SOFIA (AFP) ― A vote on whether to build a second nuclear power plant in Bulgaria, the EU member’s first referendum since the end of communism in 1989, looked set to fail Sunday because of insufficient turnout.
Final exit poll counts showed that between 20.5 and 21.8 percent of voters cast ballots, about a third of the 4.35 million people needed for the result to be valid.
“Should Bulgaria develop nuclear energy by constructing a new nuclear power plant?” the referendum asked.
Although it did not mention it explicitly, at stake was the 2,000-megawatt Belene power plant project on the Danube river in northern Bulgaria, first launched back in 1987.
Severe financial constraints and a lack of foreign investors after the 2009 withdrawal of German energy giant RWE prompted Prime Minister Boyko Borisov’s rightwing government to abandon the project last March.
The opposition Socialists initiated the referendum after Atomstroyexport, the Russian state-owned firm set to build Belene, filed a compensation claim for $1.3 billion.
The result of the vote, although likely invalid because of the low turnout, was in support of reviving the project, with between 60.3 and 61 percent voting “yes” and between 39 and 39.7 percent voting “no,” the exit polls showed.
Partial official results with 36.2 of the ballots counted showed 58.4 percent “yes” votes compared to 40.4 percent “no,” with almost 1.2 percent of ballots invalid, the central electoral committee said.
The majority of voters in otherwise pro-nuclear Bulgaria were either apathetic or did not feel qualified to make a decision amid confusion about the costs and Belene’s economic viability, analysts said.
“You cannot ask people to give an expert opinion on a business project. ... This makes the poll absurd,” political analyst Ivan Krastev said before the vote.
Alpha Research analyst Boryana Dimitrova said the “badly formulated, ambiguous question” had puzzled voters, who could not decide if it was only asking about Belene or nuclear power in general.
This has not stopped the former communist Socialist party and Borisov’s GERB party from casting the referendum as an important popularity test before July general elections.
A recent Alpha Research poll showed waning support for GERB at about 21 percent, still ahead of the Socialists on 18.5 percent -- although the former communists’ popularity has been rising.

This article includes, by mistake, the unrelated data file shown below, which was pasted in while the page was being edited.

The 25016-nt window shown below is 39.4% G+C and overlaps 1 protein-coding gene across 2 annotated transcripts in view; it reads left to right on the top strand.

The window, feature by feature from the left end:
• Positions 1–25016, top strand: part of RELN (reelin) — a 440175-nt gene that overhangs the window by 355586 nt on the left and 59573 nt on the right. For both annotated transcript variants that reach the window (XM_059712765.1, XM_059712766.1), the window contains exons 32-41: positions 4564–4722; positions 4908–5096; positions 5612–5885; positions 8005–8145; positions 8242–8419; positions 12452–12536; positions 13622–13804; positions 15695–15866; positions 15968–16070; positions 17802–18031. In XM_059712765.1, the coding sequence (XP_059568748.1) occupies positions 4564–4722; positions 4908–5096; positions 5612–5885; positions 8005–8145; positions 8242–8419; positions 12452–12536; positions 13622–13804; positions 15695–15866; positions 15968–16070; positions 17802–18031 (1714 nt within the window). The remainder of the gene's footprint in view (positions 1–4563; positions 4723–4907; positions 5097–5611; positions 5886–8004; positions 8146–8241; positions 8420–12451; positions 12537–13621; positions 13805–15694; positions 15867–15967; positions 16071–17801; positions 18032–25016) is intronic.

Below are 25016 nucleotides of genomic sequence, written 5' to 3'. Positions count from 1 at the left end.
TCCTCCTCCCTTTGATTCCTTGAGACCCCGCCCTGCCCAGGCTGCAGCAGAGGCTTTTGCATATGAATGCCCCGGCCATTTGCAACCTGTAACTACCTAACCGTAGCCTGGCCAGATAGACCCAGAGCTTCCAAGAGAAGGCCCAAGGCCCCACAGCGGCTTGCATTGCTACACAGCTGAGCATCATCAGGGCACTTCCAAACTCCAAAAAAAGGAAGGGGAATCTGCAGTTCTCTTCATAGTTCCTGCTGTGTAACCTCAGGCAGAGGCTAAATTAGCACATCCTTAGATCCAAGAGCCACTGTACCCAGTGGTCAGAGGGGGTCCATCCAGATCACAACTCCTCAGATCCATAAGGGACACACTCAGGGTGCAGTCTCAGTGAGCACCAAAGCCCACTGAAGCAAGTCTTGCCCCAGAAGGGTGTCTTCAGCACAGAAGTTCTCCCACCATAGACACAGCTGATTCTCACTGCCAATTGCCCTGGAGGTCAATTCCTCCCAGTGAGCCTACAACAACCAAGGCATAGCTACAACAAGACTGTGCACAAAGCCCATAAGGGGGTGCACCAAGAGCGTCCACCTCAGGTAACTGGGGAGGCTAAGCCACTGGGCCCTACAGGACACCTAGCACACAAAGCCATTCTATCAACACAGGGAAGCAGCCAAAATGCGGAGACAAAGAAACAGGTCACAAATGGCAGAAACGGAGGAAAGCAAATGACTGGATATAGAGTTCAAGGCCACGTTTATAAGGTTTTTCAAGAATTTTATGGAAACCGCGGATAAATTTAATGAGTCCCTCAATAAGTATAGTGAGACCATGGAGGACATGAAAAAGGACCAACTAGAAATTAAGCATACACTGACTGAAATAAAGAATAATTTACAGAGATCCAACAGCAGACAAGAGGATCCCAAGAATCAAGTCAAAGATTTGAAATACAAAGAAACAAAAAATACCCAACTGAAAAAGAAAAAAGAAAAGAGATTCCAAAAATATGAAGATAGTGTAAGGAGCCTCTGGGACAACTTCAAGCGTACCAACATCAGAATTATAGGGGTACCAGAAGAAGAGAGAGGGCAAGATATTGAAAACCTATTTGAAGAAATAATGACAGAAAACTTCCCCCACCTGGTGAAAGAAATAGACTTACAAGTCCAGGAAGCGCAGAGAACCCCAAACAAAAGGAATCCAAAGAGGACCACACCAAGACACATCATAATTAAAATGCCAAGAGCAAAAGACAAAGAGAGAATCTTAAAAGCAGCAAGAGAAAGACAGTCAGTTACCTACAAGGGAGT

Both sides claimed victory in the referendum.
“The Bulgarians once again demonstrated common sense, understanding that this issue does not even deserve their attention,” Borisov commented.
His main opponent, Socialist party leader and former premier Sergey Stanishev, countered: “This result is a personal defeat for Borisov.... It is clear for what and against whom the people voted.”
“With turnout of about 20 percent, I do not think that anyone should speak of victory or defeat,” political analyst Ognyan Minchev said.
The government has already announced plans to extend the operational life of the two 1,000-megawatt reactors at Kozloduy, Bulgaria’s only nuclear plant, beyond their 2017 and 2021 deadlines.
It is also considering adding a third reactor to the Soviet-built plant, which was partially mothballed under pressure from Brussels on the eve of Bulgaria’s accession to the European Union in 2007.
Kozloduy still generates 34 percent of all electricity produced in the country, allowing Bulgaria to keep its position as a top electricity exporter in the Balkans.
The Belene project was a priority for Atomstroyexport as its first in an EU member state.
Critics however have warned that it would strengthen Moscow’s energy grasp on the small former Soviet-bloc state, which gets almost all its oil and gas from Russia.
The central electoral committee has yet to announce its official turnout figures. Final results are expected within three days.
If participation is confirmed to be over 20 percent and over half of voters join the “yes” camp, parliament will have to review the issue within three months -- though Borisov has vowed to again strike it down.
His party has a near majority in the 240-seat legislature and can rely on the support of a small rightwing formation and some independent lawmakers to overrule the project again.